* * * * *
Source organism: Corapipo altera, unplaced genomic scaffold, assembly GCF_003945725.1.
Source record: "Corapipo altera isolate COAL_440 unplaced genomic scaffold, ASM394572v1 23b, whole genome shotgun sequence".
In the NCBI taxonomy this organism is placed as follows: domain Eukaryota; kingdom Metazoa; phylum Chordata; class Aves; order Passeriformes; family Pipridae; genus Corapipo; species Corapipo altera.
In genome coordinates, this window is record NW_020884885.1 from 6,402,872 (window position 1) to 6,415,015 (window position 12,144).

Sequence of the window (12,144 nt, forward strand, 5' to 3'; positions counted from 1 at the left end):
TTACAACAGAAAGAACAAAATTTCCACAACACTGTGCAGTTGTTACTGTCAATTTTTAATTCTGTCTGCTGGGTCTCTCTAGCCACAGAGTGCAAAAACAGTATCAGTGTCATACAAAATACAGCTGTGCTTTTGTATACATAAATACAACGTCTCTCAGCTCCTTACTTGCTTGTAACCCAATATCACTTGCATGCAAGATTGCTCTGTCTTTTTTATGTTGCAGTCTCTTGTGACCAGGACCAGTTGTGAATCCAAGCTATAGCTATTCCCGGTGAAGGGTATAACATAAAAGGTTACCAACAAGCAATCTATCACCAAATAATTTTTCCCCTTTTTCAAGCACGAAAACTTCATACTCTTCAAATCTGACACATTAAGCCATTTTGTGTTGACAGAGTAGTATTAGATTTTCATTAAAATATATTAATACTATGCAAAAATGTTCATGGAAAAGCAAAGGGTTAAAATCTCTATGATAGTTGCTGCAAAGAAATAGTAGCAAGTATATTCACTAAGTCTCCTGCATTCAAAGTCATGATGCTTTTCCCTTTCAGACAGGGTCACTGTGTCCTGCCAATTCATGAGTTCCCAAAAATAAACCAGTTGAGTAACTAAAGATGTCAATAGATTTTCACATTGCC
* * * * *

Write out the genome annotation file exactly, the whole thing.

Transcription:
Source organism: Corapipo altera, unplaced genomic scaffold, assembly GCF_003945725.1.
Source record: "Corapipo altera isolate COAL_440 unplaced genomic scaffold, ASM394572v1 23b, whole genome shotgun sequence".
In the NCBI taxonomy this organism is placed as follows: domain Eukaryota; kingdom Metazoa; phylum Chordata; class Aves; order Passeriformes; family Pipridae; genus Corapipo; species Corapipo altera.
In genome coordinates, this window is record NW_020884885.1 from 6,402,872 (window position 1) to 6,415,015 (window position 12,144).

Sequence of the window (12,144 nt, forward strand, 5' to 3'; positions counted from 1 at the left end):
TTACAACAGAAAGAACAAAATTTCCACAACACTGTGCAGTTGTTACTGTCAATTTTTAATTCTGTCTGCTGGGTCTCTCTAGCCACAGAGTGCAAAAACAGTATCAGTGTCATACAAAATACAGCTGTGCTTTTGTATACATAAATACAACGTCTCTCAGCTCCTTACTTGCTTGTAACCCAATATCACTTGCATGCAAGATTGCTCTGTCTTTTTTATGTTGCAGTCTCTTGTGACCAGGACCAGTTGTGAATCCAAGCTATAGCTATTCCCGGTGAAGGGTATAACATAAAAGGTTACCAACAAGCAATCTATCACCAAATAATTTTTCCCCTTTTTCAAGCACGAAAACTTCATACTCTTCAAATCTGACACATTAAGCCATTTTGTGTTGACAGAGTAGTATTAGATTTTCATTAAAATATATTAATACTATGCAAAAATGTTCATGGAAAAGCAAAGGGTTAAAATCTCTATGATAGTTGCTGCAAAGAAATAGTAGCAAGTATATTCACTAAGTCTCCTGCATTCAAAGTCATGATGCTTTTCCCTTTCAGACAGGGTCACTGTGTCCTGCCAATTCATGAGTTCCCAAAAATAAACCAGTTGAGTAACTAAAGATGTCAATAGATTTTCACATTGCC